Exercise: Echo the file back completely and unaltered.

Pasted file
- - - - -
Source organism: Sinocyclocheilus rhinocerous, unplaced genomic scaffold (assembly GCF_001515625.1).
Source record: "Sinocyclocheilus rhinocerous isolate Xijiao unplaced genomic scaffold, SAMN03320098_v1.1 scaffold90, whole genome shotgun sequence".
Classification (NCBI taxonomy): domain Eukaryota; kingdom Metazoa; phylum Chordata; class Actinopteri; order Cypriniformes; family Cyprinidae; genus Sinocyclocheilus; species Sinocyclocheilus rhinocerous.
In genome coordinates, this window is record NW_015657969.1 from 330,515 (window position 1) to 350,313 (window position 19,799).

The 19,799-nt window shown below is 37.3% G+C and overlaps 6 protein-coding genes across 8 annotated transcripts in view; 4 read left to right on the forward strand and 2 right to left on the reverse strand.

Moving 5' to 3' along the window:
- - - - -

Source organism: Sinocyclocheilus rhinocerous, unplaced genomic scaffold (assembly GCF_001515625.1).
Source record: "Sinocyclocheilus rhinocerous isolate Xijiao unplaced genomic scaffold, SAMN03320098_v1.1 scaffold90, whole genome shotgun sequence".
Classification (NCBI taxonomy): domain Eukaryota; kingdom Metazoa; phylum Chordata; class Actinopteri; order Cypriniformes; family Cyprinidae; genus Sinocyclocheilus; species Sinocyclocheilus rhinocerous.
In genome coordinates, this window is record NW_015657969.1 from 330,515 (window position 1) to 350,313 (window position 19,799).

The 19,799-nt window shown below is 37.3% G+C and overlaps 6 protein-coding genes across 8 annotated transcripts in view; 4 read left to right on the forward strand and 2 right to left on the reverse strand.

Moving 5' to 3' along the window: